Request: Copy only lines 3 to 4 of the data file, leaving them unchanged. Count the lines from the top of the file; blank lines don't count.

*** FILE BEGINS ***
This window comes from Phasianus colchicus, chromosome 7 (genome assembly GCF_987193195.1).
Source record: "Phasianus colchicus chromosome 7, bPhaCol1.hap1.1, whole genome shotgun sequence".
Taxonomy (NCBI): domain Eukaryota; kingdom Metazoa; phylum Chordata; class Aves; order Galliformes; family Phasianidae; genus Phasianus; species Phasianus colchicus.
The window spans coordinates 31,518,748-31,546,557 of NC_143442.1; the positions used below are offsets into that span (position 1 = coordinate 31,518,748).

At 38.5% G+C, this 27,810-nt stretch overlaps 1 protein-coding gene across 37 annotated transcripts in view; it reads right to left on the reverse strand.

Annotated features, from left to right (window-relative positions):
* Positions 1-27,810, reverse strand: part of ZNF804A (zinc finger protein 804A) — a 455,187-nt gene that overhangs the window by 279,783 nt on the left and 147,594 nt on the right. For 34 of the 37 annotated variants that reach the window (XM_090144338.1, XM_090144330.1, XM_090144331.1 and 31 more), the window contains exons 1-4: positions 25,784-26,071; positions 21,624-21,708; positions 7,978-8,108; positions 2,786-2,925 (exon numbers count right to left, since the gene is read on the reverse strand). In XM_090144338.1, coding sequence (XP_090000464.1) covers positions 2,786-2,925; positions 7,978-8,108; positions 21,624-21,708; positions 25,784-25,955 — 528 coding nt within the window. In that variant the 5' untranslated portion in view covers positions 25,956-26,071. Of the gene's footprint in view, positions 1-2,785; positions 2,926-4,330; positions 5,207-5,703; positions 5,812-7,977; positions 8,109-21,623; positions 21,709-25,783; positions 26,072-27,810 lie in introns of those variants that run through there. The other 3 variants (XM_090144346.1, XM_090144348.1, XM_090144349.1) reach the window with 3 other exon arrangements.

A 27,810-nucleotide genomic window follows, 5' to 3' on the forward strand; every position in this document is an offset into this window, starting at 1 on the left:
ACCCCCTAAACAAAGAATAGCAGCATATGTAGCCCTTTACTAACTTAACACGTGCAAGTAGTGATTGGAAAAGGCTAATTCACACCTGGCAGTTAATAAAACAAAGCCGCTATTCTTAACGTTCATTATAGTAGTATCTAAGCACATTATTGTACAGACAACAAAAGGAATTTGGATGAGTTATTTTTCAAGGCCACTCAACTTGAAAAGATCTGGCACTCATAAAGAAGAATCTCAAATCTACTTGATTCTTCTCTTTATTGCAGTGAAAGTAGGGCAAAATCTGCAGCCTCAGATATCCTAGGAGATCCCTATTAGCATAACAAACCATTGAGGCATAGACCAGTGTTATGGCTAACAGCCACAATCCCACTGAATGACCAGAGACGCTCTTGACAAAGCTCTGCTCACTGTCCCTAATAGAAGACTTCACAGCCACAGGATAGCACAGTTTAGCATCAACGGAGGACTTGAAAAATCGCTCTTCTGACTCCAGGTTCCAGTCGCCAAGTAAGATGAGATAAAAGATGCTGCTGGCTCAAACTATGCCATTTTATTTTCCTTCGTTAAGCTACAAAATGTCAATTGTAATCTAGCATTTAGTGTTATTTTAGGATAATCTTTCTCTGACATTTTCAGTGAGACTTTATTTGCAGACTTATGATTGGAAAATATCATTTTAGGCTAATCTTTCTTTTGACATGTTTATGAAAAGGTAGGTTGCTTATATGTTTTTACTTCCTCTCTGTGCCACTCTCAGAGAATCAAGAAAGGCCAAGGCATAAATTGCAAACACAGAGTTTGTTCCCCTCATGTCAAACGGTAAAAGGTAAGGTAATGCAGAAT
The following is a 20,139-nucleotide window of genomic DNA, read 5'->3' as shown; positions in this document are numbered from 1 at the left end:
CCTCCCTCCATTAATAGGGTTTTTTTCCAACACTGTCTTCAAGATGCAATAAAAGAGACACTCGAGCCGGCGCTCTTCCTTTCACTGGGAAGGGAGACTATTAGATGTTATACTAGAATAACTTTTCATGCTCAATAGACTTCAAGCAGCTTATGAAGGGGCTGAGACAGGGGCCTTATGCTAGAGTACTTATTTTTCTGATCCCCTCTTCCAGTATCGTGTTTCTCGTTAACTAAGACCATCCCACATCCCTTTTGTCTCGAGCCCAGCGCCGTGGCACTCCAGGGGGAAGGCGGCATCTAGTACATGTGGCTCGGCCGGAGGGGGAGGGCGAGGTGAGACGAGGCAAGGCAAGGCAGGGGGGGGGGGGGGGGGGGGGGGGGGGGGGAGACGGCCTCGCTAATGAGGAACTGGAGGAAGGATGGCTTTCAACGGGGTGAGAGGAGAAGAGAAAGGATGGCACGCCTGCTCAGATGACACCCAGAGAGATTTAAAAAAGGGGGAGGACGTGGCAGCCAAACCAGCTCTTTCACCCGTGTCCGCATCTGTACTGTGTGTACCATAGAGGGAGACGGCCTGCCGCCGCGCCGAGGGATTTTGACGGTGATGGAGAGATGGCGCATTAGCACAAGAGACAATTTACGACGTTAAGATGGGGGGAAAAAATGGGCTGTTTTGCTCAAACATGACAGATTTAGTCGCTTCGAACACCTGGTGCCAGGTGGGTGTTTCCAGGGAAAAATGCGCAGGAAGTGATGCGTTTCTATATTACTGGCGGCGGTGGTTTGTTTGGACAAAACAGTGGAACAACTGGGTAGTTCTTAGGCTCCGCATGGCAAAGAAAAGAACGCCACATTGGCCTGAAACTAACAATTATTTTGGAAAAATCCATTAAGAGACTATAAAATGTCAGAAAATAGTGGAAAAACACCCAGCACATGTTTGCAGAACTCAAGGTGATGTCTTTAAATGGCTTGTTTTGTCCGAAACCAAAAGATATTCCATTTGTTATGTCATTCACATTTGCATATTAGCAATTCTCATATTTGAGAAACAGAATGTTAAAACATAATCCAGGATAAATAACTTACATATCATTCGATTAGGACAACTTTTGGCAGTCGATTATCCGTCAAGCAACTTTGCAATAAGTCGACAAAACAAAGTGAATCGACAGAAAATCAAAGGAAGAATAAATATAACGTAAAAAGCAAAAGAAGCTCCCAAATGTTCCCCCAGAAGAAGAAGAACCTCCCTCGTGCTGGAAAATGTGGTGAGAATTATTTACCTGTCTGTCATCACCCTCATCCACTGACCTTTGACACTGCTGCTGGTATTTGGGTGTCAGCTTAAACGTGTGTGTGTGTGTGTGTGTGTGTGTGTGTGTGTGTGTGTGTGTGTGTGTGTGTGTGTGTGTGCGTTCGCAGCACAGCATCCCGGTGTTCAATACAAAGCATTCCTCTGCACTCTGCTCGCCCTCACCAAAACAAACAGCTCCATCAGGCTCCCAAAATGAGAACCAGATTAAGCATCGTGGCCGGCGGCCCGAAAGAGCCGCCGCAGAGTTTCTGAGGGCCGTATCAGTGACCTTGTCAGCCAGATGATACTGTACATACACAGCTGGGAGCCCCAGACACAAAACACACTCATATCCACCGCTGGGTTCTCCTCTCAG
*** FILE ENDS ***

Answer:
Taxonomy (NCBI): domain Eukaryota; kingdom Metazoa; phylum Chordata; class Aves; order Galliformes; family Phasianidae; genus Phasianus; species Phasianus colchicus.
The window spans coordinates 31,518,748-31,546,557 of NC_143442.1; the positions used below are offsets into that span (position 1 = coordinate 31,518,748).